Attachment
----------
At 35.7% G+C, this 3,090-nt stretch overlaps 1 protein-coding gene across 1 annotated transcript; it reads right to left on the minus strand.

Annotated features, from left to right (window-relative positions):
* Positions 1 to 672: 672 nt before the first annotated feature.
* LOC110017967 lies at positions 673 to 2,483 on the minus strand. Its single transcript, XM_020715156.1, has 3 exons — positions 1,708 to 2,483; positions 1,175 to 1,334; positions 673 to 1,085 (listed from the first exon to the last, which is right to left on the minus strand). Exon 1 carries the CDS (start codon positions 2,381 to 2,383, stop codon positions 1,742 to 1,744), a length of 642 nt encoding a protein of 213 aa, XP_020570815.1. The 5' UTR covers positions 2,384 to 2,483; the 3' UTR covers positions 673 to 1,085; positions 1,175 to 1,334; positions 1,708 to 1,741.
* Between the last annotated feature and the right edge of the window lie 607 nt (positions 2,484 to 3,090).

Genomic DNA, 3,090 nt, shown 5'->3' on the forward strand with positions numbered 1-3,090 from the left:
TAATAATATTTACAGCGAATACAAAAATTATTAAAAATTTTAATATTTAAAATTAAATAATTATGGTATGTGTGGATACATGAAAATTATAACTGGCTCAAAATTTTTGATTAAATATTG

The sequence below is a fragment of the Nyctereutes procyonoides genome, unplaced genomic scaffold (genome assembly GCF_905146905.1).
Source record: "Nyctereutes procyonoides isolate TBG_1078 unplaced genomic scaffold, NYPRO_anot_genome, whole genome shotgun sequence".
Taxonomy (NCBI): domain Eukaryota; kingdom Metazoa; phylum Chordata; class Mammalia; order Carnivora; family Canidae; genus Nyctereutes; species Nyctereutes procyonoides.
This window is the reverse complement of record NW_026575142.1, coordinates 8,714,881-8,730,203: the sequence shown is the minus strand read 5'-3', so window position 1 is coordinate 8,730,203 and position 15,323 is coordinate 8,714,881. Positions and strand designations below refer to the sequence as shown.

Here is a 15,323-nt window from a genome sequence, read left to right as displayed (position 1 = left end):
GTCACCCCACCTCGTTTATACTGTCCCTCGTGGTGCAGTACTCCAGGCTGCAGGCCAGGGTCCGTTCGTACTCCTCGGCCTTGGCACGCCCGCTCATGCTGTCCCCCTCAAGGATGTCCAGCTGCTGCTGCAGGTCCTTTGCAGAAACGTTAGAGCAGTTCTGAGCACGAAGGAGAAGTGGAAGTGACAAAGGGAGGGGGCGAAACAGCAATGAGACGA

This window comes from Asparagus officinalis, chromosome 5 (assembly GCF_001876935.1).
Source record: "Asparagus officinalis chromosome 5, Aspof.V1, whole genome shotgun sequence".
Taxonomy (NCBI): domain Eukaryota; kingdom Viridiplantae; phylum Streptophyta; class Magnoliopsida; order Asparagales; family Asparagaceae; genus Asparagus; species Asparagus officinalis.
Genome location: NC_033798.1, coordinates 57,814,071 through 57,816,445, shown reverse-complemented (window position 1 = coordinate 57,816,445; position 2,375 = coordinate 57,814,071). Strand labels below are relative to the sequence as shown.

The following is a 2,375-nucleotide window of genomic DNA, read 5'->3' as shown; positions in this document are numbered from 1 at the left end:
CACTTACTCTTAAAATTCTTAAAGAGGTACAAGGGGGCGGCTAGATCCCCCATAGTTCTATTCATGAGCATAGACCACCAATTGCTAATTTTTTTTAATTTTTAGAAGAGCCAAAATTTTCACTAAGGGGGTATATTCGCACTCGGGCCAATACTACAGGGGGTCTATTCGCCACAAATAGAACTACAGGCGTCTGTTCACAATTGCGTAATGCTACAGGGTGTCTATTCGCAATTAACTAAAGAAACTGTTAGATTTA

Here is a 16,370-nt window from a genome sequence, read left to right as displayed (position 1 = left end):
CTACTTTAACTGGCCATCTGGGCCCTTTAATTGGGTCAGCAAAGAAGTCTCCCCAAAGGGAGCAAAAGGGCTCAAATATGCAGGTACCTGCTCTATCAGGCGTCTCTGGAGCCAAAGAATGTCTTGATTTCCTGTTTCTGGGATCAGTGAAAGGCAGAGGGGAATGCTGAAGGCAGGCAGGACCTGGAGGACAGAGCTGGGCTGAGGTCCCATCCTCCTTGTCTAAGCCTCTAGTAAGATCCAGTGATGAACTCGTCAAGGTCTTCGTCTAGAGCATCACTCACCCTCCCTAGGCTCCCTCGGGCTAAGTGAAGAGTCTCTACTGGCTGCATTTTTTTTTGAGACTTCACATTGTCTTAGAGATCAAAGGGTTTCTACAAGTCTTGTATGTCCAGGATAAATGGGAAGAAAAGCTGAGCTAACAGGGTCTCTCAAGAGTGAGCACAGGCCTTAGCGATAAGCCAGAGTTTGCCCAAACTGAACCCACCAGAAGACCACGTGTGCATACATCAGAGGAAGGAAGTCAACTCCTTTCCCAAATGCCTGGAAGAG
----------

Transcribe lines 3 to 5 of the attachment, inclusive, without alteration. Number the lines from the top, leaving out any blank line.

* Positions 1 to 672: 672 nt before the first annotated feature.
* LOC110017967 lies at positions 673 to 2,483 on the minus strand. Its single transcript, XM_020715156.1, has 3 exons — positions 1,708 to 2,483; positions 1,175 to 1,334; positions 673 to 1,085 (listed from the first exon to the last, which is right to left on the minus strand). Exon 1 carries the CDS (start codon positions 2,381 to 2,383, stop codon positions 1,742 to 1,744), a length of 642 nt encoding a protein of 213 aa, XP_020570815.1. The 5' UTR covers positions 2,384 to 2,483; the 3' UTR covers positions 673 to 1,085; positions 1,175 to 1,334; positions 1,708 to 1,741.
* Between the last annotated feature and the right edge of the window lie 607 nt (positions 2,484 to 3,090).